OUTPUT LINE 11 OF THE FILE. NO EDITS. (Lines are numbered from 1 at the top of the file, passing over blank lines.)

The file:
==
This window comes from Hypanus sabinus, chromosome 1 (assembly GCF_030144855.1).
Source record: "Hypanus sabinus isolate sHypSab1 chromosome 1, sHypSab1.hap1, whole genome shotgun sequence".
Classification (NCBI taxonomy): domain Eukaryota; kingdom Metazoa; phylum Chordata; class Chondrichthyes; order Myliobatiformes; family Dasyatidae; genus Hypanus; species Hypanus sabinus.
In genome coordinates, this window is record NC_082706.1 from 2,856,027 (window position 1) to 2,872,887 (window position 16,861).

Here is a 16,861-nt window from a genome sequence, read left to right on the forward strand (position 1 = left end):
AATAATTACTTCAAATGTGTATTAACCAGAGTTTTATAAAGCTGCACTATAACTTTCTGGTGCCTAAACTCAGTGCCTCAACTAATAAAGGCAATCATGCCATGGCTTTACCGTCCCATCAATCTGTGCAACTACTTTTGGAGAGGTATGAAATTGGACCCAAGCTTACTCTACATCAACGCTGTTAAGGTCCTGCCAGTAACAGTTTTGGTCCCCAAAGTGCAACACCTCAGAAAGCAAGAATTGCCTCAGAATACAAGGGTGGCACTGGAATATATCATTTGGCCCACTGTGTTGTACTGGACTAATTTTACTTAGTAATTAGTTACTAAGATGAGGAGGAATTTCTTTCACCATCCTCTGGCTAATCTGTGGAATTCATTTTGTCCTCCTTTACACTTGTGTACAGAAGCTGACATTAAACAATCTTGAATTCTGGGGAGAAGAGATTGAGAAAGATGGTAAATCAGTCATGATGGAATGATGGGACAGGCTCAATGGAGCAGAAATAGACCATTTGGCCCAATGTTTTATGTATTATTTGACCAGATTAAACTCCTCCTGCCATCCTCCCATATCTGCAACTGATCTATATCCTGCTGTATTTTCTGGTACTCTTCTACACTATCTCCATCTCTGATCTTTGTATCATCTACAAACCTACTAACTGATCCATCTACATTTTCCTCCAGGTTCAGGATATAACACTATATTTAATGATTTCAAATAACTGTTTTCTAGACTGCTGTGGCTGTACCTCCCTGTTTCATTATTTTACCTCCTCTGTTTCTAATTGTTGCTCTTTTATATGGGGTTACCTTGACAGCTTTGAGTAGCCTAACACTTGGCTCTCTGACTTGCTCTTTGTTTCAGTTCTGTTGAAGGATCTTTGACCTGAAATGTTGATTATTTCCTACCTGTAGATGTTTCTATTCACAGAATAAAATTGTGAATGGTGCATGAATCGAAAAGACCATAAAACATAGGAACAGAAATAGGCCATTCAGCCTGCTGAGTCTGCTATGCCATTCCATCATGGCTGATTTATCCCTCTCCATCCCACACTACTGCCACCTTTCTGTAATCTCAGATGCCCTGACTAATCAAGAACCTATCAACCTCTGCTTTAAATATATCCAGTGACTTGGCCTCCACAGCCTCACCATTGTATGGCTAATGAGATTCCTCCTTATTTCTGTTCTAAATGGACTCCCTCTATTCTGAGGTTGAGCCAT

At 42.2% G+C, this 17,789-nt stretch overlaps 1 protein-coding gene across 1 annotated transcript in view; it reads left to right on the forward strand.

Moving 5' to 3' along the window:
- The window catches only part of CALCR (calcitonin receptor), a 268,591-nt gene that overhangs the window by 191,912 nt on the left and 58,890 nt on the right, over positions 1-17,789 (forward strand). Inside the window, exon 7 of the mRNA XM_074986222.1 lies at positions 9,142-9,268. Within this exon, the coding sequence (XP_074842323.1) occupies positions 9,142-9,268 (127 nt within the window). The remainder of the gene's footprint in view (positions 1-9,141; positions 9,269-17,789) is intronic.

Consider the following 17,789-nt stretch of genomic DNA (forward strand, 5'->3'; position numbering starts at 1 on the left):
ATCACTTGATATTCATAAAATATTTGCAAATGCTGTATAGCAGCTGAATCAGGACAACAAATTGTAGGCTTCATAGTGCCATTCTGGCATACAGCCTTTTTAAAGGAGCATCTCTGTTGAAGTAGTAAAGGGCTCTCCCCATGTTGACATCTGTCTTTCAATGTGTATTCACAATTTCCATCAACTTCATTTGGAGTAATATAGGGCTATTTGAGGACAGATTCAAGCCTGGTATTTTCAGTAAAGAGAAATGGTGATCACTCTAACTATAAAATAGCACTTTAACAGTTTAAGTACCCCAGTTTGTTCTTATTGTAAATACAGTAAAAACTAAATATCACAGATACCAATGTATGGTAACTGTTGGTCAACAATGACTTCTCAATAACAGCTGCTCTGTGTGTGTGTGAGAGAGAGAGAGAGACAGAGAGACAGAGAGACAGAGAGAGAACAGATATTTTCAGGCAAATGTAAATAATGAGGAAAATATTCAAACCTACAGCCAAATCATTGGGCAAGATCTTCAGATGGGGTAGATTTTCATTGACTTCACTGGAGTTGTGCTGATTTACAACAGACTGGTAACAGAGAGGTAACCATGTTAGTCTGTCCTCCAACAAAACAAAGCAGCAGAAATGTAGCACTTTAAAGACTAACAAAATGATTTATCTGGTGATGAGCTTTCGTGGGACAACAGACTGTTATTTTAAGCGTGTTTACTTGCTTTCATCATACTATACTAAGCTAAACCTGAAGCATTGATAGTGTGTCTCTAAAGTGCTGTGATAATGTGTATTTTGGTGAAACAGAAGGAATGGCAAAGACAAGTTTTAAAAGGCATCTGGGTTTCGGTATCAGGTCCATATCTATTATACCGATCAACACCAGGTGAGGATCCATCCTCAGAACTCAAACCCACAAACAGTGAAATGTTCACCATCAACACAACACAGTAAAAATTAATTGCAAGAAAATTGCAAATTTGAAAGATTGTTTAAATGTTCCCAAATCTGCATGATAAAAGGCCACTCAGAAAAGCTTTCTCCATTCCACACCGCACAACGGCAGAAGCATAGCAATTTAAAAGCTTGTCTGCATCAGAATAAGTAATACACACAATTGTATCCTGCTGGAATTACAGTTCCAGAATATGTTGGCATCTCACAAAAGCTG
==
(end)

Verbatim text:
ATCACTTGATATTCATAAAATATTTGCAAATGCTGTATAGCAGCTGAATCAGGACAACAAATTGTAGGCTTCATAGTGCCATTCTGGCATACAGCCTTTTTAAAGGAGCATCTCTGTTGAAGTAGTAAAGGGCTCTCCCCATGTTGACATCTGTCTTTCAATGTGTATTCACAATTTCCATCAACTTCATTTGGAGTAATATAGGGCTATTTGAGGACAGATTCAAGCCTGGTATTTTCAGTAAAGAGAAATGGTGATCACTCTAACTATAAAATAGCACTTTAACAGTTTAAGTACCCCAGTTTGTTCTTATTGTAAATACAGTAAAAACTAAATATCACAGATACCAATGTATGGTAACTGTTGGTCAACAATGACTTCTCAATAACAGCTGCTCTGTGTGTGTGTGAGAGAGAGAGAGAGACAGAGAGACAGAGAGACAGAGAGAGAACAGATATTTTCAGGCAAATGTAAATAATGAGGAAAATATTCAAACCTACAGCCAAATCATTGGGCAAGATCTTCAGATGGGGTAGATTTTCATTGACTTCACTGGAGTTGTGCTGATTTACAACAGACTGGTAACAGAGAGGTAACCATGTTAGTCTGTCCTCCAACAAAACAAAGCAGCAGAAATGTAGCACTTTAAAGACTAACAAAATGATTTATCTGGTGATGAGCTTTCGTGGGACAACAGACTGTTATTTTAAGCGTGTTTACTTGCTTTCATCATACTATACTAAGCTAAACCTGAAGCATTGATAGTGTGTCTCTAAAGTGCTGTGATAATGTGTATTTTGGTGAAACAGAAGGAATGGCAAAGACAAGTTTTAAAAGGCATCTGGGTTTCGGTATCAGGTCCATATCTATTATACCGATCAACACCAGGTGAGGATCCATCCTCAGAACTCAAACCCACAAACAGTGAAATGTTCACCATCAACACAACACAGTAAAAATTAATTGCAAGAAAATTGCAAATTTGAAAGATTGTTTAAATGTTCCCAAATCTGCATGATAAAAGGCCACTCAGAAAAGCTTTCTCCATTCCACACCGCACAACGGCAGAAGCATAGCAATTTAAAAGCTTGTCTGCATCAGAATAAGTAATACACACAATTGTATCCTGCTGGAATTACAGTTCCAGAATATGTTGGCATCTCACAAAAGCTG